What is the best way to observe Lent with children? Although different denominations will vary in their approach, there are four common disciplines that are usually associated with this forty day season:
- Bible Reading
Here’s some easy ways to approach these disciplines with children and make Lent a more meaningful season for them:
Sit around the table together and, as a family, talk about some things you might give up for Lent, and what they could be replaced with. Have someone write down your ideas and display them in a prominent place throughout the forty-day period. Be sure talk about them often, and especially as situations bring them to mind. Use the following idea of Fasting & Feasting, such as:
- Fast from lying: Feast on telling the truth
- Fast from being greedy: Feast on sharing
- Fast from leaving others out: Feast on including everyone
- Fast from frowning: Feast on smiling
- Fast from whining: Feast on thankfulness
- Fast from hurting: Feast on helping
- Choose a family devotional to read at the same time every day, such as by Our Daily Bread for Kids or Our Daily Bread for Preschoolers by Crystal Bowman and Teri McKinley.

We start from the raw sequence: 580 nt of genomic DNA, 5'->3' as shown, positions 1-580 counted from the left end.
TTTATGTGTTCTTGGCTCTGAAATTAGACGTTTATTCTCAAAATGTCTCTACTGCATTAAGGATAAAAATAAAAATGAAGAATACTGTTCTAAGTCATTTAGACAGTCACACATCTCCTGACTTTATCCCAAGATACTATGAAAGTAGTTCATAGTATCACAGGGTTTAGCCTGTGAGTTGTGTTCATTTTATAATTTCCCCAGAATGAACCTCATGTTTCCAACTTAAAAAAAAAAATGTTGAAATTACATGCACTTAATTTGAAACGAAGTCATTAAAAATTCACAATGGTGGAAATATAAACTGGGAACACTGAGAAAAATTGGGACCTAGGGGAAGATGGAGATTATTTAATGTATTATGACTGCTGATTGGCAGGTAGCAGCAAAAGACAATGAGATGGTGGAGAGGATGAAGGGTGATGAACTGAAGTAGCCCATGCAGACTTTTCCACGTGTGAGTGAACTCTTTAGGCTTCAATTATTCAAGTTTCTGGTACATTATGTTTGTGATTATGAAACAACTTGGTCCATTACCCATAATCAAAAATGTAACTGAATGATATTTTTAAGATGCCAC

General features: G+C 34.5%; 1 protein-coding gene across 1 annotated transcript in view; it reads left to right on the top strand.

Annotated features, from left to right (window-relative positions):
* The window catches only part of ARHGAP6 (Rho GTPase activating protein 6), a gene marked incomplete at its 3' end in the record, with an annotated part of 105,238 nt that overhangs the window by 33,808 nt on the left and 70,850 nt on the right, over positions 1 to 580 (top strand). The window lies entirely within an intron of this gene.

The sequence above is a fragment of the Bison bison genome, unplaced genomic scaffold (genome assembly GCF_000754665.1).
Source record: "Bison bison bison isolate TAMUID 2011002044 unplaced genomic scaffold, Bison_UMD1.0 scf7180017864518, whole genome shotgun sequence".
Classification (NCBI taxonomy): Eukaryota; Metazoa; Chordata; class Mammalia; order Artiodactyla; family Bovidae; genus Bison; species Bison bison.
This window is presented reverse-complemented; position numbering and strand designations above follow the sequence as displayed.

- Download this fun 40 day Lenten Path by Lisa Suran. After reading each scripture, color in that day or place a sticker on the square.
As a family, brainstorm how you might use this forty-day period to designate specific times for intentional prayer every day. The key is to use your normal, everyday routines to trigger quick, simple prayers that don’t require children to close their eyes. For example:
- When you reach for your toothbrush. (Thank God for food)
- As you brush your hair. ( Pray for each family member with each stroke)
- When you step out the door. (Thank God for the weather)
- While waiting for the school bus. (Pray for all traveling today)
- When you lie down to sleep. (Thank God for being with you whether asleep or awake)
Using the idea featured in the above photograph, decide as a family which organisation, such as The Salvation Army, you would like to support during Lent. Every day for the next forty days, take turns to place one thing in a container that you will give away to someone who might need it. At Easter, take a family trip to the organisation with your forty items. This is a wonderful way to encourage children to give up something of their own choosing, as well as witnessing what you choose to give up.
How do you make Lent a meaningful time for children?